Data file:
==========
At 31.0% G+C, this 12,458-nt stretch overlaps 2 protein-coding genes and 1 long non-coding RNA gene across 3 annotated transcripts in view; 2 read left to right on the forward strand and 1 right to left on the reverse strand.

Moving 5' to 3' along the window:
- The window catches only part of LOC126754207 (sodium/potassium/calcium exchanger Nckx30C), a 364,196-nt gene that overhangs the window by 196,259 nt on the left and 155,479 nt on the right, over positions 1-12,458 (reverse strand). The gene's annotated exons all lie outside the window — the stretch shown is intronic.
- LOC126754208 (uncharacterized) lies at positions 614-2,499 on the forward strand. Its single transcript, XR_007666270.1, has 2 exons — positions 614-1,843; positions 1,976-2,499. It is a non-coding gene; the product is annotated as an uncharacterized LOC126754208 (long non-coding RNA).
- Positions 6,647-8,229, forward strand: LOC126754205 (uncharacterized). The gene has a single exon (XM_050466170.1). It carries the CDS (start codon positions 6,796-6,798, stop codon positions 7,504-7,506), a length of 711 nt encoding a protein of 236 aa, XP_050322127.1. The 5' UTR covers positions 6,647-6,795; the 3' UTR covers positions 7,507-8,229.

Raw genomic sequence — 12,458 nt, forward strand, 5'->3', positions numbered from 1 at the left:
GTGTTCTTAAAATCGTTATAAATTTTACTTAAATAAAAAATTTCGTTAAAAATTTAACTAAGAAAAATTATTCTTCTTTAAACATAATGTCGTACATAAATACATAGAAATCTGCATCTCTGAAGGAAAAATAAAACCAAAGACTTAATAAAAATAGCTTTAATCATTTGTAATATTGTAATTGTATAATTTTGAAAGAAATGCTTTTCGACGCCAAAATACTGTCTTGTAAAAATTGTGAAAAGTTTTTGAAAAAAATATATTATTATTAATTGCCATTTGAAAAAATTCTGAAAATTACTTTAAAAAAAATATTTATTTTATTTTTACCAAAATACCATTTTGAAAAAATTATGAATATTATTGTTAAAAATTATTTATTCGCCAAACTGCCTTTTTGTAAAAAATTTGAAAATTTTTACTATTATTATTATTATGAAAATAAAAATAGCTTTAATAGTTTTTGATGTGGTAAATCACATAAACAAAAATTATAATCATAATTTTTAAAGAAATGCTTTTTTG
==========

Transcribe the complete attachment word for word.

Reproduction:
At 31.0% G+C, this 12,458-nt stretch overlaps 2 protein-coding genes and 1 long non-coding RNA gene across 3 annotated transcripts in view; 2 read left to right on the forward strand and 1 right to left on the reverse strand.

Moving 5' to 3' along the window:
- The window catches only part of LOC126754207 (sodium/potassium/calcium exchanger Nckx30C), a 364,196-nt gene that overhangs the window by 196,259 nt on the left and 155,479 nt on the right, over positions 1-12,458 (reverse strand). The gene's annotated exons all lie outside the window — the stretch shown is intronic.
- LOC126754208 (uncharacterized) lies at positions 614-2,499 on the forward strand. Its single transcript, XR_007666270.1, has 2 exons — positions 614-1,843; positions 1,976-2,499. It is a non-coding gene; the product is annotated as an uncharacterized LOC126754208 (long non-coding RNA).
- Positions 6,647-8,229, forward strand: LOC126754205 (uncharacterized). The gene has a single exon (XM_050466170.1). It carries the CDS (start codon positions 6,796-6,798, stop codon positions 7,504-7,506), a length of 711 nt encoding a protein of 236 aa, XP_050322127.1. The 5' UTR covers positions 6,647-6,795; the 3' UTR covers positions 7,507-8,229.

Raw genomic sequence — 12,458 nt, forward strand, 5'->3', positions numbered from 1 at the left:
GTGTTCTTAAAATCGTTATAAATTTTACTTAAATAAAAAATTTCGTTAAAAATTTAACTAAGAAAAATTATTCTTCTTTAAACATAATGTCGTACATAAATACATAGAAATCTGCATCTCTGAAGGAAAAATAAAACCAAAGACTTAATAAAAATAGCTTTAATCATTTGTAATATTGTAATTGTATAATTTTGAAAGAAATGCTTTTCGACGCCAAAATACTGTCTTGTAAAAATTGTGAAAAGTTTTTGAAAAAAATATATTATTATTAATTGCCATTTGAAAAAATTCTGAAAATTACTTTAAAAAAAATATTTATTTTATTTTTACCAAAATACCATTTTGAAAAAATTATGAATATTATTGTTAAAAATTATTTATTCGCCAAACTGCCTTTTTGTAAAAAATTTGAAAATTTTTACTATTATTATTATTATGAAAATAAAAATAGCTTTAATAGTTTTTGATGTGGTAAATCACATAAACAAAAATTATAATCATAATTTTTAAAGAAATGCTTTTTTG